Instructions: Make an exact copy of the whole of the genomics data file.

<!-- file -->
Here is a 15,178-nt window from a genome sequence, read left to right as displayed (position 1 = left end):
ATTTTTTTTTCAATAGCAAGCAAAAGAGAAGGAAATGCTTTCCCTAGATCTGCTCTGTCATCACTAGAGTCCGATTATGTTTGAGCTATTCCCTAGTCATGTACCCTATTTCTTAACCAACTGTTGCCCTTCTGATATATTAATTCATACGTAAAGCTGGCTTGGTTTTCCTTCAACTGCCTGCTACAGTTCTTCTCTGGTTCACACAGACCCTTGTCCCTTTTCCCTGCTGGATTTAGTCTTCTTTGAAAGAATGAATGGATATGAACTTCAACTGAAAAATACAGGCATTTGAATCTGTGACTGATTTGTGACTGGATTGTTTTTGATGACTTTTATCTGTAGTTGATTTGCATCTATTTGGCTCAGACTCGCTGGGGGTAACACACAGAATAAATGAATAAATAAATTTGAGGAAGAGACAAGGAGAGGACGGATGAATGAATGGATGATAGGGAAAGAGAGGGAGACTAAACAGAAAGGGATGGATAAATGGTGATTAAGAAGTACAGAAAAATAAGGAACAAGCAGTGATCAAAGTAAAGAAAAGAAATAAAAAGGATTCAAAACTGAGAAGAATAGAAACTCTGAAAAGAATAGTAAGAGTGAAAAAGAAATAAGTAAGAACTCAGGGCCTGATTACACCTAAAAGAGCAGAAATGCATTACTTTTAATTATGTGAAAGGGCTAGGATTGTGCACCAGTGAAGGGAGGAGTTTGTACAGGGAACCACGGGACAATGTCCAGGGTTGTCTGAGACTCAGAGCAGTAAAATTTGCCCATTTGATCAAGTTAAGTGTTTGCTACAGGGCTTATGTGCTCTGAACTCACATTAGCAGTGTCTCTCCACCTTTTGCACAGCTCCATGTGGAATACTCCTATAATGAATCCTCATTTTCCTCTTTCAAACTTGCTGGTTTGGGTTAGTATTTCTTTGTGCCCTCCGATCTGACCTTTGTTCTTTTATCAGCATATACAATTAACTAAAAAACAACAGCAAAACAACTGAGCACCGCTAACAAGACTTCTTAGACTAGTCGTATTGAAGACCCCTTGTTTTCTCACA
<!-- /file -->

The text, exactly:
Here is a 15,178-nt window from a genome sequence, read left to right as displayed (position 1 = left end):
ATTTTTTTTTCAATAGCAAGCAAAAGAGAAGGAAATGCTTTCCCTAGATCTGCTCTGTCATCACTAGAGTCCGATTATGTTTGAGCTATTCCCTAGTCATGTACCCTATTTCTTAACCAACTGTTGCCCTTCTGATATATTAATTCATACGTAAAGCTGGCTTGGTTTTCCTTCAACTGCCTGCTACAGTTCTTCTCTGGTTCACACAGACCCTTGTCCCTTTTCCCTGCTGGATTTAGTCTTCTTTGAAAGAATGAATGGATATGAACTTCAACTGAAAAATACAGGCATTTGAATCTGTGACTGATTTGTGACTGGATTGTTTTTGATGACTTTTATCTGTAGTTGATTTGCATCTATTTGGCTCAGACTCGCTGGGGGTAACACACAGAATAAATGAATAAATAAATTTGAGGAAGAGACAAGGAGAGGACGGATGAATGAATGGATGATAGGGAAAGAGAGGGAGACTAAACAGAAAGGGATGGATAAATGGTGATTAAGAAGTACAGAAAAATAAGGAACAAGCAGTGATCAAAGTAAAGAAAAGAAATAAAAAGGATTCAAAACTGAGAAGAATAGAAACTCTGAAAAGAATAGTAAGAGTGAAAAAGAAATAAGTAAGAACTCAGGGCCTGATTACACCTAAAAGAGCAGAAATGCATTACTTTTAATTATGTGAAAGGGCTAGGATTGTGCACCAGTGAAGGGAGGAGTTTGTACAGGGAACCACGGGACAATGTCCAGGGTTGTCTGAGACTCAGAGCAGTAAAATTTGCCCATTTGATCAAGTTAAGTGTTTGCTACAGGGCTTATGTGCTCTGAACTCACATTAGCAGTGTCTCTCCACCTTTTGCACAGCTCCATGTGGAATACTCCTATAATGAATCCTCATTTTCCTCTTTCAAACTTGCTGGTTTGGGTTAGTATTTCTTTGTGCCCTCCGATCTGACCTTTGTTCTTTTATCAGCATATACAATTAACTAAAAAACAACAGCAAAACAACTGAGCACCGCTAACAAGACTTCTTAGACTAGTCGTATTGAAGACCCCTTGTTTTCTCACA